A massive fire swept through the iconic Notre Dame Cathedral in central Paris on Monday, causing a spire to collapse and raising fear that the entire centuries-old masterpiece may be destroyed.
However, French firefighters successfully battled for hours to save the main structure of the 850-year-old UNESCO world heritage landmark. According to reports, the fire is said to be under control and has "partially extinguished" as of now.
French President Emmanuel Macron vowed that “we will rebuild” Notre-Dame and expressed relief that “the worst has been avoided”.
The fire destroyed the roof of Notre-Dame, whose spectacular Gothic spire collapsed before the eyes of horrified onlookers on a previously pristine early spring evening.
After some 400 firefighters battled for hours to control the fire, Paris fire brigade chief Jean-Claude said “we can consider that the main structure of Nore-Dame has been saved and preserved”, along with the two towers.
"This is really sad -- the saddest thing I've ever stood and watched in my life," British tourist Sam Ogden, a 50-year-old onlooker, was quoted by AFP as saying.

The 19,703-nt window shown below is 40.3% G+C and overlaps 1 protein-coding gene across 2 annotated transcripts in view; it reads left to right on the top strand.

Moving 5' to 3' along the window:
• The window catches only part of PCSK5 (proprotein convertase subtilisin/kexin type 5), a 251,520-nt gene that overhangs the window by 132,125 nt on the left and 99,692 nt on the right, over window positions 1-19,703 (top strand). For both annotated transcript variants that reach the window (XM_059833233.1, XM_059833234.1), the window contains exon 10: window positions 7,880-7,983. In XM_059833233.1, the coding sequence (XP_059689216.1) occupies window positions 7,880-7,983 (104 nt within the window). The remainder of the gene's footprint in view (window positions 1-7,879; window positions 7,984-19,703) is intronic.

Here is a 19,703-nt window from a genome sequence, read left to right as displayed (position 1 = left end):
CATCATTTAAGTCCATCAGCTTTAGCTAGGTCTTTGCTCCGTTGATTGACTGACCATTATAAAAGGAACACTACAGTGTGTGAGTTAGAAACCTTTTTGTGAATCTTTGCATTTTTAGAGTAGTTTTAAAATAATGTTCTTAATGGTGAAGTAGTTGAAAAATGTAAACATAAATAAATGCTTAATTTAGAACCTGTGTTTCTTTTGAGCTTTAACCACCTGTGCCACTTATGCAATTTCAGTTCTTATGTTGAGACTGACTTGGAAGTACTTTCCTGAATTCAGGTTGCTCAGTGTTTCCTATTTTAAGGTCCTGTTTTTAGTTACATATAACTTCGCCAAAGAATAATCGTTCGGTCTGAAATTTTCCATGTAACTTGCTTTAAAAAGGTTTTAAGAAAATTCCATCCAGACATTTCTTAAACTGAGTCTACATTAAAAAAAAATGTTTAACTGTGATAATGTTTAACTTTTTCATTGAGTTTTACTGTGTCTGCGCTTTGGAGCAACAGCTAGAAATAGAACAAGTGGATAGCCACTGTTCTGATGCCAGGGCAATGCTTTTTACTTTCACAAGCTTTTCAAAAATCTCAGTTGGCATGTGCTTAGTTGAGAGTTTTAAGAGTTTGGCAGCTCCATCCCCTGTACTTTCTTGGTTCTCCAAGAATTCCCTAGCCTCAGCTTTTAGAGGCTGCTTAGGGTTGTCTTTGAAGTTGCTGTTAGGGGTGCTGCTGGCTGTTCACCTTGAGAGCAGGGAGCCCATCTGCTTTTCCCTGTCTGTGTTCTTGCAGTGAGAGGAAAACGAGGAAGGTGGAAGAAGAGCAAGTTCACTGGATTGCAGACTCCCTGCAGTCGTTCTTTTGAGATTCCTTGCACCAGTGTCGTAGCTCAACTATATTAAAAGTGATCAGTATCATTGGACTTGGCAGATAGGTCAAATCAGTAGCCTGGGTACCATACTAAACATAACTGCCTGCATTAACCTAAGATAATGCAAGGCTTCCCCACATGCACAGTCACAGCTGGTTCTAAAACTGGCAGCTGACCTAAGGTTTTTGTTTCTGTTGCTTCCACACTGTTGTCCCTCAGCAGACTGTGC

The cause of the blaze was not immediately confirmed. The cathedral had been undergoing intense restoration work which the fire service said could be linked to the blaze.
"If Paris is the Eiffel Tower then France is Notre Dame. It's the entire culture, entire history of France incarnated in this monument," Bernard Lecompte, a writer and specialist in religious history told BFM TV.
Prime Minister Edouard Philippe said he felt a "sadness beyond words" but added the fire services "were still fighting... Heroically, to save what can be saved".
The Vatican on Monday expressed its "incredulity" and "sadness", expressing " our closeness with French Catholics and with the Parisian population."
There was no immediate indication of any casualties in the blaze.
US President Donald Trump in a tweet said it was "horrible" to watch the fire but caused controversy by offering advice on how to put it out.
The cathedral was located at the centre of the French capital in the Middle Ages and its construction was completed in the mid-12th century after some 200 years of work.
During the French Revolution in the 18th century, the cathedral was vandalised in widespread anti-Catholic violence: its spire was dismantled, its treasures plundered and its large statues at the grand entrance doors destroyed.
(With inputs from agencies)